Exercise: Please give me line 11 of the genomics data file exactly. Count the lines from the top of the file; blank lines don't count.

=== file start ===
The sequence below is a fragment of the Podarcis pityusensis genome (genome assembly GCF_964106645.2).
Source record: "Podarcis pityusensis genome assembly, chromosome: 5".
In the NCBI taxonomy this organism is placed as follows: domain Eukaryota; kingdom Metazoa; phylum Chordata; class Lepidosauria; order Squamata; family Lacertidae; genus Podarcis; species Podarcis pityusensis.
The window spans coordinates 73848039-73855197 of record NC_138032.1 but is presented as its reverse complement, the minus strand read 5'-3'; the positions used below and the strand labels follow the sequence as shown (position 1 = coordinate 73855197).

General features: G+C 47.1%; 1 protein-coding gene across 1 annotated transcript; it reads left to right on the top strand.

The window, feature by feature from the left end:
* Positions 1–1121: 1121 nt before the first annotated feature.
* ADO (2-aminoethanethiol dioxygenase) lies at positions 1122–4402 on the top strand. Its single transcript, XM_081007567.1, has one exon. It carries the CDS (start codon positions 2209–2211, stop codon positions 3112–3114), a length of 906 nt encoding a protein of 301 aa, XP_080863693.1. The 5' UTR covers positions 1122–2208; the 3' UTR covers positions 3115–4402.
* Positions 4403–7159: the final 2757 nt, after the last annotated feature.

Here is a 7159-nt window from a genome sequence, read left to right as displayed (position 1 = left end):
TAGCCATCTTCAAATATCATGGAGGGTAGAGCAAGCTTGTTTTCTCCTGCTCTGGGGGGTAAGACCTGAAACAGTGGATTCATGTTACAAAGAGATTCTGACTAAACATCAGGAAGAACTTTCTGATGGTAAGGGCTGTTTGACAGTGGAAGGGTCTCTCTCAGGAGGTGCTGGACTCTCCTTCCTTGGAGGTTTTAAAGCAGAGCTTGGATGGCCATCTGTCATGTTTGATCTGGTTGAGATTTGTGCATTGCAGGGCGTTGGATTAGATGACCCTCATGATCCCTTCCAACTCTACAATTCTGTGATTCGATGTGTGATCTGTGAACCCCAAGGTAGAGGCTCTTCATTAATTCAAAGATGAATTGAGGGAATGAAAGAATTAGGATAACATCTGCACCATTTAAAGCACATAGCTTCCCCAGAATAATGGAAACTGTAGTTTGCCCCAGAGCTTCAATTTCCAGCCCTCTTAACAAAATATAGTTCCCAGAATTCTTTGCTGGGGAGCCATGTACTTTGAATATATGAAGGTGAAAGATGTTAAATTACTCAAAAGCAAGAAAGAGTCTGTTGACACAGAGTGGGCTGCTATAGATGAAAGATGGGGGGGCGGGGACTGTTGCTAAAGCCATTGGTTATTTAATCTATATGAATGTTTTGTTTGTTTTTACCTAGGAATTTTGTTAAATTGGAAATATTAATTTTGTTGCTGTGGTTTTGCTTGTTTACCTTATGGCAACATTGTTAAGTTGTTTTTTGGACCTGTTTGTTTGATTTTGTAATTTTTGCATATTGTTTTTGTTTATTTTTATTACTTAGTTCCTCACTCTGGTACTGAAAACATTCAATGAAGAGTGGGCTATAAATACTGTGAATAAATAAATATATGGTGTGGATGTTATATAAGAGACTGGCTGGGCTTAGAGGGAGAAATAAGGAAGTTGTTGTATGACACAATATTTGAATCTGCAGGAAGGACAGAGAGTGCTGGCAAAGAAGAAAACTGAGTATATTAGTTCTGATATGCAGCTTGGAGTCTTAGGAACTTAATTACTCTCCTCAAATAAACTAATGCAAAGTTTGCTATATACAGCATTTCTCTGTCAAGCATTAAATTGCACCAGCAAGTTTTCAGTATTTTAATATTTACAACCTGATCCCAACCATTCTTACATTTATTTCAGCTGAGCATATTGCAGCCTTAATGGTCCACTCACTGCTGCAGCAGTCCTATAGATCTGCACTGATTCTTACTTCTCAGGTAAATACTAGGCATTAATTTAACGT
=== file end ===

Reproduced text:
TAGCCATCTTCAAATATCATGGAGGGTAGAGCAAGCTTGTTTTCTCCTGCTCTGGGGGGTAAGACCTGAAACAGTGGATTCATGTTACAAAGAGATTCTGACTAAACATCAGGAAGAACTTTCTGATGGTAAGGGCTGTTTGACAGTGGAAGGGTCTCTCTCAGGAGGTGCTGGACTCTCCTTCCTTGGAGGTTTTAAAGCAGAGCTTGGATGGCCATCTGTCATGTTTGATCTGGTTGAGATTTGTGCATTGCAGGGCGTTGGATTAGATGACCCTCATGATCCCTTCCAACTCTACAATTCTGTGATTCGATGTGTGATCTGTGAACCCCAAGGTAGAGGCTCTTCATTAATTCAAAGATGAATTGAGGGAATGAAAGAATTAGGATAACATCTGCACCATTTAAAGCACATAGCTTCCCCAGAATAATGGAAACTGTAGTTTGCCCCAGAGCTTCAATTTCCAGCCCTCTTAACAAAATATAGTTCCCAGAATTCTTTGCTGGGGAGCCATGTACTTTGAATATATGAAGGTGAAAGATGTTAAATTACTCAAAAGCAAGAAAGAGTCTGTTGACACAGAGTGGGCTGCTATAGATGAAAGATGGGGGGGCGGGGACTGTTGCTAAAGCCATTGGTTATTTAATCTATATGAATGTTTTGTTTGTTTTTACCTAGGAATTTTGTTAAATTGGAAATATTAATTTTGTTGCTGTGGTTTTGCTTGTTTACCTTATGGCAACATTGTTAAGTTGTTTTTTGGACCTGTTTGTTTGATTTTGTAATTTTTGCATATTGTTTTTGTTTATTTTTATTACTTAGTTCCTCACTCTGGTACTGAAAACATTCAATGAAGAGTGGGCTATAAATACTGTGAATAAATAAATATATGGTGTGGATGTTATATAAGAGACTGGCTGGGCTTAGAGGGAGAAATAAGGAAGTTGTTGTATGACACAATATTTGAATCTGCAGGAAGGACAGAGAGTGCTGGCAAAGAAGAAAACTGAGTATATTAGTTCTGATATGCAGCTTGGAGTCTTAGGAACTTAATTACTCTCCTCAAATAAACTAATGCAAAGTTTGCTATATACAGCATTTCTCTGTCAAGCATTAAATTGCACCAGCAAGTTTTCAGTATTTTAATATTTACAACCTGATCCCAACCATTCTTACATTTATTTCAGCTGAGCATATTGCAGCCTTAATGGTCCACTCACTGCTGCAGCAGTCCTATAGATCTGCACTGATTCTTACTTCTCAGGTAAATACTAGGCATTAATTTAACGT